- DoorDash, the San Francisco-based food delivery service, said it will provide a breakdown of earnings for each delivery and roll out new incentives after getting feedback from its drivers. Doordash said it held roundtable discussions with "Dashers" in March in Chicago, Austin and San Francisco and provided online surveys that asked drivers to prioritize the improvements they'd most like to see. Thousands of drivers provided feedback on everything from the pay model to restaurant wait times, the company said.
- Workers' top priorities as revealed by the survey included making pay more transparent to drivers (15.96%), making deliveries more worth the driver's while (15.43%), not offering deliveries out of a driver's zone (8.56%), improving customer support for drivers (7.51%), offering new incentives (7.29%), reducing wait time between orders (7.19%), decreasing wait time at merchants (4.76%), improving the app so that it has fewer crashes (4.65%), making peak pay easier to achieve (4.44%) and providing more batched deliveries (3.7%).
- The company said it will undertake more changes based on drivers' input, including providing better earnings for long-distance deliveries, more deliveries closer to drivers' locations and better incentives. It will also create a Dasher Community Council with representation from drivers around the country and give its drivers no-cost occupational accident insurance.
A tight job market and new generations of employees with new demands in the workplace, such as student loan payment benefits and flexible work schedules, have caused some employers to prioritize listening to their employees in 2019.
Many employers have figured out that regular listening programs can lead to high engagement levels, Jim Barnett, CEO, Glint, previously told HR Dive in an interview. But, he said, "the annual survey is dead," and short pulse surveys allow employers to get more immediate feedback. Surveys can help HR to get in tune with the varying needs of different generations in the workplace, experts have suggested. For example, recent college grads may want different offerings from employers than workers who are close to retirement or those about to enter the middle range of their tenure in the workplace.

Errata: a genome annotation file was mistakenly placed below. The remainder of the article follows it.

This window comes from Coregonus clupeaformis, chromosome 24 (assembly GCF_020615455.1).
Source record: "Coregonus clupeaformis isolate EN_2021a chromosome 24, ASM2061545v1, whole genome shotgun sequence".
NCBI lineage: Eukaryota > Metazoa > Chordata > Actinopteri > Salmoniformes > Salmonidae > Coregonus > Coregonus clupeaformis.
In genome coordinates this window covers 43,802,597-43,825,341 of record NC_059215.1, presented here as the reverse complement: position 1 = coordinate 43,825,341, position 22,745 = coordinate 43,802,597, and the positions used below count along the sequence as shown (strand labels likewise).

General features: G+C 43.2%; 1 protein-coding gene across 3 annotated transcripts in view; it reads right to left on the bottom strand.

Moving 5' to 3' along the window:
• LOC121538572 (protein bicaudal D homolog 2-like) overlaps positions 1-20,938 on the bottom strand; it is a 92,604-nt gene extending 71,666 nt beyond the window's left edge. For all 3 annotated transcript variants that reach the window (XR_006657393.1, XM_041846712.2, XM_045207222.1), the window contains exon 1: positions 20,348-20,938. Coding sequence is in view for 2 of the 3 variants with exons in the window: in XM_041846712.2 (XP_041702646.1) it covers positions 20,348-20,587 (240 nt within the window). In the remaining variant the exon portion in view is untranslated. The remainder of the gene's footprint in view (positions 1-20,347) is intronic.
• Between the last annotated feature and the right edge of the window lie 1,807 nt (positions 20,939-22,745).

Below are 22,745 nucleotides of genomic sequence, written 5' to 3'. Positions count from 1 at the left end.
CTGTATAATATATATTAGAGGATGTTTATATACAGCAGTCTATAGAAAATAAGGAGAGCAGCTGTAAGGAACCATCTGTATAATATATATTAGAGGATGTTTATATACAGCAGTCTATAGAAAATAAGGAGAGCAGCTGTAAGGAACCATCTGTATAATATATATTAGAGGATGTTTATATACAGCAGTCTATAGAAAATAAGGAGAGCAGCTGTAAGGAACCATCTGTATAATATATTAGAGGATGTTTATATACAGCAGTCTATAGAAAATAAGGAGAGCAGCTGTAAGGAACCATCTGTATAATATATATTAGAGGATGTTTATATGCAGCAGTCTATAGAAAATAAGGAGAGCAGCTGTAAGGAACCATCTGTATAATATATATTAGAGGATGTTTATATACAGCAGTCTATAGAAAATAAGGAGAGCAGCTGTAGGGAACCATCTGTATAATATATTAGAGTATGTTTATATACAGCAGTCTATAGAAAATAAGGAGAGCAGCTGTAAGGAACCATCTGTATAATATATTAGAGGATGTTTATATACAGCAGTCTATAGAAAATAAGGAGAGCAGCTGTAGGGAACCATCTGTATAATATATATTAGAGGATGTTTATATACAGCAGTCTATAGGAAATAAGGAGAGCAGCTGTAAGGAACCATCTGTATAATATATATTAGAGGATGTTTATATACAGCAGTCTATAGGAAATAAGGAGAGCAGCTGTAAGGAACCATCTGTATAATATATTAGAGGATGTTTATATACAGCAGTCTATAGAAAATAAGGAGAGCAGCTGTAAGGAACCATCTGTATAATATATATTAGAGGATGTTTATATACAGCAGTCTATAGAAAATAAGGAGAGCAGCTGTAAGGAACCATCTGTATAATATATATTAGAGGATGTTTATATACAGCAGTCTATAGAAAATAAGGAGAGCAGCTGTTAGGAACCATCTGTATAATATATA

Listening to employees could be key to worker engagement and retention. "[A] strong focus on listening to employees, workforce health and well-being, job redesign, and an enterprise-wide analysis of all dimensions of employee engagement" are all factors in creating a "simply irresistible" organization, Deloitte previously said.
Some companies have opted to develop a Chief Listening Officer, a role aimed at monitoring internal and external communication channels to gather information and share insights about the organization, according to Annie Shapiro, Namely's Director of Content & Communications. When employers listen to workers and make changes accordingly, they might see gains in engagement, productivity and retention.